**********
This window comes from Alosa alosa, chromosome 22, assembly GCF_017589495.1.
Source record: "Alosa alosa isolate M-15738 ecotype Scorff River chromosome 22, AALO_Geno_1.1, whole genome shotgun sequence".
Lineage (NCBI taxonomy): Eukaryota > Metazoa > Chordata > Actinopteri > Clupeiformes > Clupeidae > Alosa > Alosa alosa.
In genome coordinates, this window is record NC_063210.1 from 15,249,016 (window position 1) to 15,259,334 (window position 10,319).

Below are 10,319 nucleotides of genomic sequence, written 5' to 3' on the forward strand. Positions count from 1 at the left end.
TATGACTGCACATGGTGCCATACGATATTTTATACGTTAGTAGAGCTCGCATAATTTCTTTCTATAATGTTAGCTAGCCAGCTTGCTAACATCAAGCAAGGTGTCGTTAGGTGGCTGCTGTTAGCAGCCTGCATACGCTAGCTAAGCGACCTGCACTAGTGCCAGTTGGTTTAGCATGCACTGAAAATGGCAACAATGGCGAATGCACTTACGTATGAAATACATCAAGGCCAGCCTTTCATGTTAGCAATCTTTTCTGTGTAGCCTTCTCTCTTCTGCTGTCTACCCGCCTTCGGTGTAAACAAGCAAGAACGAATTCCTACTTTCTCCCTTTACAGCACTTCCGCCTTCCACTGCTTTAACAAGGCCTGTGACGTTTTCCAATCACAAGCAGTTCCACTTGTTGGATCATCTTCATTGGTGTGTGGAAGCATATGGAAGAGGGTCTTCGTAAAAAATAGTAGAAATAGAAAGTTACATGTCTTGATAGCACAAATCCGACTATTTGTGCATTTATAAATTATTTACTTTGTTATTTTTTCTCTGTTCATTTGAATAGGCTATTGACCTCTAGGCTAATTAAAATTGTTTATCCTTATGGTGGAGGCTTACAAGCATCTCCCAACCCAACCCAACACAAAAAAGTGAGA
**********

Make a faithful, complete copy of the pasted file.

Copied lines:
This window comes from Alosa alosa, chromosome 22, assembly GCF_017589495.1.
Source record: "Alosa alosa isolate M-15738 ecotype Scorff River chromosome 22, AALO_Geno_1.1, whole genome shotgun sequence".
Lineage (NCBI taxonomy): Eukaryota > Metazoa > Chordata > Actinopteri > Clupeiformes > Clupeidae > Alosa > Alosa alosa.
In genome coordinates, this window is record NC_063210.1 from 15,249,016 (window position 1) to 15,259,334 (window position 10,319).

Below are 10,319 nucleotides of genomic sequence, written 5' to 3' on the forward strand. Positions count from 1 at the left end.
TATGACTGCACATGGTGCCATACGATATTTTATACGTTAGTAGAGCTCGCATAATTTCTTTCTATAATGTTAGCTAGCCAGCTTGCTAACATCAAGCAAGGTGTCGTTAGGTGGCTGCTGTTAGCAGCCTGCATACGCTAGCTAAGCGACCTGCACTAGTGCCAGTTGGTTTAGCATGCACTGAAAATGGCAACAATGGCGAATGCACTTACGTATGAAATACATCAAGGCCAGCCTTTCATGTTAGCAATCTTTTCTGTGTAGCCTTCTCTCTTCTGCTGTCTACCCGCCTTCGGTGTAAACAAGCAAGAACGAATTCCTACTTTCTCCCTTTACAGCACTTCCGCCTTCCACTGCTTTAACAAGGCCTGTGACGTTTTCCAATCACAAGCAGTTCCACTTGTTGGATCATCTTCATTGGTGTGTGGAAGCATATGGAAGAGGGTCTTCGTAAAAAATAGTAGAAATAGAAAGTTACATGTCTTGATAGCACAAATCCGACTATTTGTGCATTTATAAATTATTTACTTTGTTATTTTTTCTCTGTTCATTTGAATAGGCTATTGACCTCTAGGCTAATTAAAATTGTTTATCCTTATGGTGGAGGCTTACAAGCATCTCCCAACCCAACCCAACACAAAAAAGTGAGA